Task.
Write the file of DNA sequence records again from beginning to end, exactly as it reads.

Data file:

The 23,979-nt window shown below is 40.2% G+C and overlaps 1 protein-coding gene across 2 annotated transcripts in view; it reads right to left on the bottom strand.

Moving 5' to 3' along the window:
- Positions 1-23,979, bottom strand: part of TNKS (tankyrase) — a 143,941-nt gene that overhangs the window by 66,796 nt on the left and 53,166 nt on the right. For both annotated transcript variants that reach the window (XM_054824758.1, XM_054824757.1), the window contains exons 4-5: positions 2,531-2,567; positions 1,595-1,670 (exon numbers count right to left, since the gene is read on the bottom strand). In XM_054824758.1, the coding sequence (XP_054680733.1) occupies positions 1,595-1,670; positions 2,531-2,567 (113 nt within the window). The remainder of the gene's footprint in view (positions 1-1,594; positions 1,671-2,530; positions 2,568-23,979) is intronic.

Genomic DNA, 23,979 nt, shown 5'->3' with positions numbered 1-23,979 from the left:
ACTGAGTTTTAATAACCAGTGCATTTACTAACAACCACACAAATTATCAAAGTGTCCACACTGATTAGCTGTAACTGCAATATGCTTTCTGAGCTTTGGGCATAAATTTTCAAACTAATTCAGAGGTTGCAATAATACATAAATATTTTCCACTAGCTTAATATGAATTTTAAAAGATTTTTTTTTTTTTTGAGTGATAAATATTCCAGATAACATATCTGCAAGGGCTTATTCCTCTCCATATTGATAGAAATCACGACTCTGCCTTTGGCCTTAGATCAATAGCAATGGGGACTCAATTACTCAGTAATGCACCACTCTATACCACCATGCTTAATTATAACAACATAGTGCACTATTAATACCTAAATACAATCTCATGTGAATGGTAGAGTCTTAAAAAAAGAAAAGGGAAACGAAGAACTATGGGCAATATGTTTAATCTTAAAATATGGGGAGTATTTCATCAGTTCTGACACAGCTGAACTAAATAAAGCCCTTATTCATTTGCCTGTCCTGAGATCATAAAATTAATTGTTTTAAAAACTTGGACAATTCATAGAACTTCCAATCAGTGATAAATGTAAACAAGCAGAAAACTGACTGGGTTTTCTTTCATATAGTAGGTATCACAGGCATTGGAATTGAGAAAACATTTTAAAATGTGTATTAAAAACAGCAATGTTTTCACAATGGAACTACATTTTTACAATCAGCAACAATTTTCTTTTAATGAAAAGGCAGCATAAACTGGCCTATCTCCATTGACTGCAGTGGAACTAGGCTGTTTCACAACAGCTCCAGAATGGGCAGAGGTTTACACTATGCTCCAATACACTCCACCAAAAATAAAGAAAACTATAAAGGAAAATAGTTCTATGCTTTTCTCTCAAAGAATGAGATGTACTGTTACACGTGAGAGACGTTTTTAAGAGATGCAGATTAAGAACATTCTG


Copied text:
The 23,979-nt window shown below is 40.2% G+C and overlaps 1 protein-coding gene across 2 annotated transcripts in view; it reads right to left on the bottom strand.

Moving 5' to 3' along the window:
- Positions 1-23,979, bottom strand: part of TNKS (tankyrase) — a 143,941-nt gene that overhangs the window by 66,796 nt on the left and 53,166 nt on the right. For both annotated transcript variants that reach the window (XM_054824758.1, XM_054824757.1), the window contains exons 4-5: positions 2,531-2,567; positions 1,595-1,670 (exon numbers count right to left, since the gene is read on the bottom strand). In XM_054824758.1, the coding sequence (XP_054680733.1) occupies positions 1,595-1,670; positions 2,531-2,567 (113 nt within the window). The remainder of the gene's footprint in view (positions 1-1,594; positions 1,671-2,530; positions 2,568-23,979) is intronic.

Genomic DNA, 23,979 nt, shown 5'->3' with positions numbered 1-23,979 from the left:
ACTGAGTTTTAATAACCAGTGCATTTACTAACAACCACACAAATTATCAAAGTGTCCACACTGATTAGCTGTAACTGCAATATGCTTTCTGAGCTTTGGGCATAAATTTTCAAACTAATTCAGAGGTTGCAATAATACATAAATATTTTCCACTAGCTTAATATGAATTTTAAAAGATTTTTTTTTTTTTTGAGTGATAAATATTCCAGATAACATATCTGCAAGGGCTTATTCCTCTCCATATTGATAGAAATCACGACTCTGCCTTTGGCCTTAGATCAATAGCAATGGGGACTCAATTACTCAGTAATGCACCACTCTATACCACCATGCTTAATTATAACAACATAGTGCACTATTAATACCTAAATACAATCTCATGTGAATGGTAGAGTCTTAAAAAAAGAAAAGGGAAACGAAGAACTATGGGCAATATGTTTAATCTTAAAATATGGGGAGTATTTCATCAGTTCTGACACAGCTGAACTAAATAAAGCCCTTATTCATTTGCCTGTCCTGAGATCATAAAATTAATTGTTTTAAAAACTTGGACAATTCATAGAACTTCCAATCAGTGATAAATGTAAACAAGCAGAAAACTGACTGGGTTTTCTTTCATATAGTAGGTATCACAGGCATTGGAATTGAGAAAACATTTTAAAATGTGTATTAAAAACAGCAATGTTTTCACAATGGAACTACATTTTTACAATCAGCAACAATTTTCTTTTAATGAAAAGGCAGCATAAACTGGCCTATCTCCATTGACTGCAGTGGAACTAGGCTGTTTCACAACAGCTCCAGAATGGGCAGAGGTTTACACTATGCTCCAATACACTCCACCAAAAATAAAGAAAACTATAAAGGAAAATAGTTCTATGCTTTTCTCTCAAAGAATGAGATGTACTGTTACACGTGAGAGACGTTTTTAAGAGATGCAGATTAAGAACATTCTG